Business Leases

We all live in a complicated world full or rules and regulations. Whether you are a landlord wishing to grant a lease of business premises or a tenant who wants to take a lease you will find that the procedure is not as simple as just agreeing the amount of rent and the length of the term.

A business lease regulates the relationship between the landlord and tenant and embodies all of the rights and obligations affecting the property. Amongst other things it may record rights of way, rights to use shared facilities, rights of parking and rights to use services. It may contain provisions for upward only rent reviews, clauses allowing the tenant to break the lease on certain terms and will include requirements for the tenant to make various payments including but not limited to rent, insurance and service charges. It may require the tenant to pay for maintenance of the building in whole or in part. T

he lease will usually contain rules which govern the ability of the tenant to assign or underlet and will incorporate an often lengthy set of obligations and covenants which must be observed by the tenant. For the landlord there should also be provisions which set out his rights and obligations.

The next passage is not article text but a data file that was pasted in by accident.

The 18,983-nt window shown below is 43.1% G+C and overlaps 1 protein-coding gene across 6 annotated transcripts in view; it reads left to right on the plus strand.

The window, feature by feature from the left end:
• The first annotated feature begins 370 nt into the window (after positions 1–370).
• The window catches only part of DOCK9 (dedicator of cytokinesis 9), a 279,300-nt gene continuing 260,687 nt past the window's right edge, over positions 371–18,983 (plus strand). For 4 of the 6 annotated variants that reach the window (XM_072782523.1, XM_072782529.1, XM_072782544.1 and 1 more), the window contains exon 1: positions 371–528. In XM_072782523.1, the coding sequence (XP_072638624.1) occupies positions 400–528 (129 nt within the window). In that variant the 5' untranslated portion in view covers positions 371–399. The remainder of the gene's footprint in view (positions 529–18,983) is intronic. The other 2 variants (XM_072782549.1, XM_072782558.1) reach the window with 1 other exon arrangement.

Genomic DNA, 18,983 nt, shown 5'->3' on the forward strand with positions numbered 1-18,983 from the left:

This listing is a brief flavour only and is not intended to be exhaustive. There will undoubtedly be other terms and conditions contained within the lease which you as landlord or tenant must be aware of. Each lease is different and reflects varying situations so clear legal advice should be taken from the outset.

The lease is often a complicated document which contains many legal terms which the layman can find confusing. It is should strike a proper balance for both landlord and tenant. To achieve that, for the landlord, a lawyer with knowledge and experience in this complex field should be asked to prepare the lease on his behalf.

If you are the tenant it is important that your lawyer is competent to advise you fully on the commitment that you are making so that there are no unpleasant surprises in the future. On a new lease your lawyer can negotiate with the other side so that the document records the intentions of the parties.

Once the lease is made it generally forms a binding contract which binds both the landlord and the tenant until it comes to an end. Your lawyer should have both knowledge and experience in this area of the law.

At Alston Ashby we have solicitors who have practised for many years in the commercial sector and who can offer you the support you need.